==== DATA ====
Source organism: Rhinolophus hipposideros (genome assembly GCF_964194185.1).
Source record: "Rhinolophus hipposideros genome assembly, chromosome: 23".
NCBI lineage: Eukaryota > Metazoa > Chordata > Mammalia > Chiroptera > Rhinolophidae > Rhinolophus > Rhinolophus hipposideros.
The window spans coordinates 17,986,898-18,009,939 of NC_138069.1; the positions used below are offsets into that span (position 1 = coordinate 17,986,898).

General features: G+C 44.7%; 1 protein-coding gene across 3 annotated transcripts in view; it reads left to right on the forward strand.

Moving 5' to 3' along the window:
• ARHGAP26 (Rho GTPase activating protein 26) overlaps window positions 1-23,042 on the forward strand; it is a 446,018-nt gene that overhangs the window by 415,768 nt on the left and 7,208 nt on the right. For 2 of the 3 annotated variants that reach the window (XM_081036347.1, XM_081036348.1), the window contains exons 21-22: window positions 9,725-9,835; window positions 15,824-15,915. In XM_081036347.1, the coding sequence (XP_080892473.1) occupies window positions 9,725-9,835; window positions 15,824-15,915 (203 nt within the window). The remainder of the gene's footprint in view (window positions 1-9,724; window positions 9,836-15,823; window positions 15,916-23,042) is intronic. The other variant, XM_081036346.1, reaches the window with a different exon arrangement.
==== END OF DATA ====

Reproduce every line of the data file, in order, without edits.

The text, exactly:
Source organism: Rhinolophus hipposideros (genome assembly GCF_964194185.1).
Source record: "Rhinolophus hipposideros genome assembly, chromosome: 23".
NCBI lineage: Eukaryota > Metazoa > Chordata > Mammalia > Chiroptera > Rhinolophidae > Rhinolophus > Rhinolophus hipposideros.
The window spans coordinates 17,986,898-18,009,939 of NC_138069.1; the positions used below are offsets into that span (position 1 = coordinate 17,986,898).

General features: G+C 44.7%; 1 protein-coding gene across 3 annotated transcripts in view; it reads left to right on the forward strand.

Moving 5' to 3' along the window:
• ARHGAP26 (Rho GTPase activating protein 26) overlaps window positions 1-23,042 on the forward strand; it is a 446,018-nt gene that overhangs the window by 415,768 nt on the left and 7,208 nt on the right. For 2 of the 3 annotated variants that reach the window (XM_081036347.1, XM_081036348.1), the window contains exons 21-22: window positions 9,725-9,835; window positions 15,824-15,915. In XM_081036347.1, the coding sequence (XP_080892473.1) occupies window positions 9,725-9,835; window positions 15,824-15,915 (203 nt within the window). The remainder of the gene's footprint in view (window positions 1-9,724; window positions 9,836-15,823; window positions 15,916-23,042) is intronic. The other variant, XM_081036346.1, reaches the window with a different exon arrangement.